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Immunotherapy Slows Tumor Growth in Prostate Cancer Model

By BiotechDaily International staff writers
Posted on 01 Sep 2017
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Image: A molecular ribbon structure of prostate-specific membrane antigen (PSMA) (Photo courtesy of Wikimedia Commons).
Image: A molecular ribbon structure of prostate-specific membrane antigen (PSMA) (Photo courtesy of Wikimedia Commons).
Cancer researchers have developed a novel immunotherapy technique based on synthetic DNA plasmids that successfully controlled tumor growth and prolonged survival in a mouse prostate cancer model.

The protein prostate-specific membrane antigen (PSMA) is expressed at high levels on malignant prostate cells and is likely an important therapeutic target for the treatment of prostate cancer. Current immunotherapy approaches to target PSMA include peptide, cell, vector, or DNA-based vaccines as well as passive administration of PSMA-specific monoclonal antibodies (mAb). Conventional mAb immunotherapy has numerous logistical and practical limitations, including high production costs and a requirement for frequent dosing due to short mAb serum half-life.

In order to overcome the problem of short mAb half-life in circulation, investigators at The Wistar Institute (Philadelphia, PA, USA) devised a novel strategy of antibody-based immunotherapy that utilized synthetic DNA plasmids to encode a therapeutic human mAb that targeted PSMA. The DNA in the plasmids enabled the host animal to produce the therapeutic mAb in a sustained manner.

The investigators reported in the August 17, 2017, online edition of the journal Cancer Immunology, Immunotherapy that electroporation-enhanced intramuscular injection of the DNA-encoded mAb (DMAb) plasmids into mice led to the production of functional and durable levels of the anti-PSMA antibody. The anti-PSMA produced in vivo controlled tumor growth and prolonged survival in the mouse model. The healing effect was likely mediated by antibody-dependent cellular cytotoxicity (ADCC) with the aid of NK (natural killer) cells.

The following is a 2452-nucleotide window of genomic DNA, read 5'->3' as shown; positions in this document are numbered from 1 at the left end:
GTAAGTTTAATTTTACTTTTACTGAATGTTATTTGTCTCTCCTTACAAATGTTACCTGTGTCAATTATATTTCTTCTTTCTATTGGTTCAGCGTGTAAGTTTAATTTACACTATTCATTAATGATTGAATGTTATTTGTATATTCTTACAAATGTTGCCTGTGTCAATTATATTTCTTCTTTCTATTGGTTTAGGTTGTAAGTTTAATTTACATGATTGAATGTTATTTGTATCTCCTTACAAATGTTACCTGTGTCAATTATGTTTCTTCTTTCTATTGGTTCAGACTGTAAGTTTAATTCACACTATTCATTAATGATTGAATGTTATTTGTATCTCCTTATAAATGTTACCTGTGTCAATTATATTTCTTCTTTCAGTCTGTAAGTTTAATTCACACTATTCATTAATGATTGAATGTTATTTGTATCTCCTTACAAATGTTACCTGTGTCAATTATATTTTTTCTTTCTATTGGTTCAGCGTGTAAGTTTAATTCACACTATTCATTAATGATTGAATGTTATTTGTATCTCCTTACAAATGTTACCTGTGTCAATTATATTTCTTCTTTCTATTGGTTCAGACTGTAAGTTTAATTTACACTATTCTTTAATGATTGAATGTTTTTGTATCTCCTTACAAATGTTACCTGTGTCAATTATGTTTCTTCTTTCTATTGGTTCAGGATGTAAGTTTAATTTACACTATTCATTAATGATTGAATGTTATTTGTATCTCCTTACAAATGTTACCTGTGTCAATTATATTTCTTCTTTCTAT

"This is an important demonstration of the possibilities opened up for immunotherapy by DMAb technology to direct in vivo production of antibodies of major relevance to human cancer," said senior author Dr. David B. Weiner, director of the Vaccine & Immunotherapy Center at The Wistar Institute. "There is a great need for such new approaches for prostate disease as well as many other cancers. As recent data suggest, PSMA is an important cancer antigen expressed on many human prostate, bladder, renal as well as ovarian cancers, so additional study of the possible benefits of this therapy are important."

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The Wistar Institute

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